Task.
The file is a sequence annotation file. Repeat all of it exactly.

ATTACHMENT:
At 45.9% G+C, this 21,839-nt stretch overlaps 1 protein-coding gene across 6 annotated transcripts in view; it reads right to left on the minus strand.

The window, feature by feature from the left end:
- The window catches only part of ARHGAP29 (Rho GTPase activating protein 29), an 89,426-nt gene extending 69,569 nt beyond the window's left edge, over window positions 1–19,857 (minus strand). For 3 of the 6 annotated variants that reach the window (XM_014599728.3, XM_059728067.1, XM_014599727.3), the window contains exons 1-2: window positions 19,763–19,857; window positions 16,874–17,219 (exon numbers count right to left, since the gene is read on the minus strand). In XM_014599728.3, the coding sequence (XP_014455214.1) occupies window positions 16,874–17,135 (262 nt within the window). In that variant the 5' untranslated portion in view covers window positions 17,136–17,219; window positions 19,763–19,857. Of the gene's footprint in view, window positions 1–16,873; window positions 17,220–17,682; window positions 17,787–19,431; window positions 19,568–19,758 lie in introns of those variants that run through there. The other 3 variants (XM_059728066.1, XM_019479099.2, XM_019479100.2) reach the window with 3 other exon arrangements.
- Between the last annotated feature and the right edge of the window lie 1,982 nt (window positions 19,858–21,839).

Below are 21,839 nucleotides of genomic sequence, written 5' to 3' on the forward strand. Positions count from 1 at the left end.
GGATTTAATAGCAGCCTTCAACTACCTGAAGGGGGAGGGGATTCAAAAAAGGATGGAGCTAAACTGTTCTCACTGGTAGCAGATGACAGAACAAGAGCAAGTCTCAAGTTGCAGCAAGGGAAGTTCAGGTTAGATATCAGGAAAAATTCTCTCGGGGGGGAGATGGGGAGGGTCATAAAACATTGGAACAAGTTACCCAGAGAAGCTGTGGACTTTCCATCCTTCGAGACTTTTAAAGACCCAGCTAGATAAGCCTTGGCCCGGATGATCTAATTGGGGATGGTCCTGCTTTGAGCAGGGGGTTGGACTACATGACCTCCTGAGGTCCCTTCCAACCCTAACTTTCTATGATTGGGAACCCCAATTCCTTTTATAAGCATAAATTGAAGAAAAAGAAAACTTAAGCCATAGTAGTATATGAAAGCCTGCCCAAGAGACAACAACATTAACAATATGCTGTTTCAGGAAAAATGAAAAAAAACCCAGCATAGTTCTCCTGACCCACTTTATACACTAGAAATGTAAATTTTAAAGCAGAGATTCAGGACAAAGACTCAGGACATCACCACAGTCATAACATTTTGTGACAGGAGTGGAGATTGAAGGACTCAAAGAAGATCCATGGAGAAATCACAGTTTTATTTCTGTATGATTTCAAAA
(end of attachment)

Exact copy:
At 45.9% G+C, this 21,839-nt stretch overlaps 1 protein-coding gene across 6 annotated transcripts in view; it reads right to left on the minus strand.

The window, feature by feature from the left end:
- The window catches only part of ARHGAP29 (Rho GTPase activating protein 29), an 89,426-nt gene extending 69,569 nt beyond the window's left edge, over window positions 1–19,857 (minus strand). For 3 of the 6 annotated variants that reach the window (XM_014599728.3, XM_059728067.1, XM_014599727.3), the window contains exons 1-2: window positions 19,763–19,857; window positions 16,874–17,219 (exon numbers count right to left, since the gene is read on the minus strand). In XM_014599728.3, the coding sequence (XP_014455214.1) occupies window positions 16,874–17,135 (262 nt within the window). In that variant the 5' untranslated portion in view covers window positions 17,136–17,219; window positions 19,763–19,857. Of the gene's footprint in view, window positions 1–16,873; window positions 17,220–17,682; window positions 17,787–19,431; window positions 19,568–19,758 lie in introns of those variants that run through there. The other 3 variants (XM_059728066.1, XM_019479099.2, XM_019479100.2) reach the window with 3 other exon arrangements.
- Between the last annotated feature and the right edge of the window lie 1,982 nt (window positions 19,858–21,839).

Below are 21,839 nucleotides of genomic sequence, written 5' to 3' on the forward strand. Positions count from 1 at the left end.
GGATTTAATAGCAGCCTTCAACTACCTGAAGGGGGAGGGGATTCAAAAAAGGATGGAGCTAAACTGTTCTCACTGGTAGCAGATGACAGAACAAGAGCAAGTCTCAAGTTGCAGCAAGGGAAGTTCAGGTTAGATATCAGGAAAAATTCTCTCGGGGGGGAGATGGGGAGGGTCATAAAACATTGGAACAAGTTACCCAGAGAAGCTGTGGACTTTCCATCCTTCGAGACTTTTAAAGACCCAGCTAGATAAGCCTTGGCCCGGATGATCTAATTGGGGATGGTCCTGCTTTGAGCAGGGGGTTGGACTACATGACCTCCTGAGGTCCCTTCCAACCCTAACTTTCTATGATTGGGAACCCCAATTCCTTTTATAAGCATAAATTGAAGAAAAAGAAAACTTAAGCCATAGTAGTATATGAAAGCCTGCCCAAGAGACAACAACATTAACAATATGCTGTTTCAGGAAAAATGAAAAAAAACCCAGCATAGTTCTCCTGACCCACTTTATACACTAGAAATGTAAATTTTAAAGCAGAGATTCAGGACAAAGACTCAGGACATCACCACAGTCATAACATTTTGTGACAGGAGTGGAGATTGAAGGACTCAAAGAAGATCCATGGAGAAATCACAGTTTTATTTCTGTATGATTTCAAAA